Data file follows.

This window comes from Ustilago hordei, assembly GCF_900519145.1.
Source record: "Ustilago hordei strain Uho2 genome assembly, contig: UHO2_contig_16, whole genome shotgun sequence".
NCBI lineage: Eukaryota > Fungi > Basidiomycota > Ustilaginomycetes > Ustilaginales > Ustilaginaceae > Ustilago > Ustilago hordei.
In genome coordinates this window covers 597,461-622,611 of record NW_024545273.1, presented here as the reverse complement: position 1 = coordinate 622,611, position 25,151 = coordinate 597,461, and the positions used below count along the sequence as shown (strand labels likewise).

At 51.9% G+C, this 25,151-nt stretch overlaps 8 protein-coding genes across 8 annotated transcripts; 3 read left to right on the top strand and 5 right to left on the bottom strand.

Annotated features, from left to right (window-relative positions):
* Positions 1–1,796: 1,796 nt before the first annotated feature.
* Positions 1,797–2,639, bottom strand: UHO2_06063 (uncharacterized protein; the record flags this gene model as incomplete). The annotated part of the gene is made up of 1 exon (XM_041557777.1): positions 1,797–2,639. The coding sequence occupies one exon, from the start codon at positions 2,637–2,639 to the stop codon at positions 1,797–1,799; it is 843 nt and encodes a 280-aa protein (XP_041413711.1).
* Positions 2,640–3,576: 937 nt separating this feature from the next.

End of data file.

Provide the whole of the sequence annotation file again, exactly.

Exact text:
This window comes from Ustilago hordei, assembly GCF_900519145.1.
Source record: "Ustilago hordei strain Uho2 genome assembly, contig: UHO2_contig_16, whole genome shotgun sequence".
NCBI lineage: Eukaryota > Fungi > Basidiomycota > Ustilaginomycetes > Ustilaginales > Ustilaginaceae > Ustilago > Ustilago hordei.
In genome coordinates this window covers 597,461-622,611 of record NW_024545273.1, presented here as the reverse complement: position 1 = coordinate 622,611, position 25,151 = coordinate 597,461, and the positions used below count along the sequence as shown (strand labels likewise).

At 51.9% G+C, this 25,151-nt stretch overlaps 8 protein-coding genes across 8 annotated transcripts; 3 read left to right on the top strand and 5 right to left on the bottom strand.

Annotated features, from left to right (window-relative positions):
* Positions 1–1,796: 1,796 nt before the first annotated feature.
* Positions 1,797–2,639, bottom strand: UHO2_06063 (uncharacterized protein; the record flags this gene model as incomplete). The annotated part of the gene is made up of 1 exon (XM_041557777.1): positions 1,797–2,639. The coding sequence occupies one exon, from the start codon at positions 2,637–2,639 to the stop codon at positions 1,797–1,799; it is 843 nt and encodes a 280-aa protein (XP_041413711.1).
* Positions 2,640–3,576: 937 nt separating this feature from the next.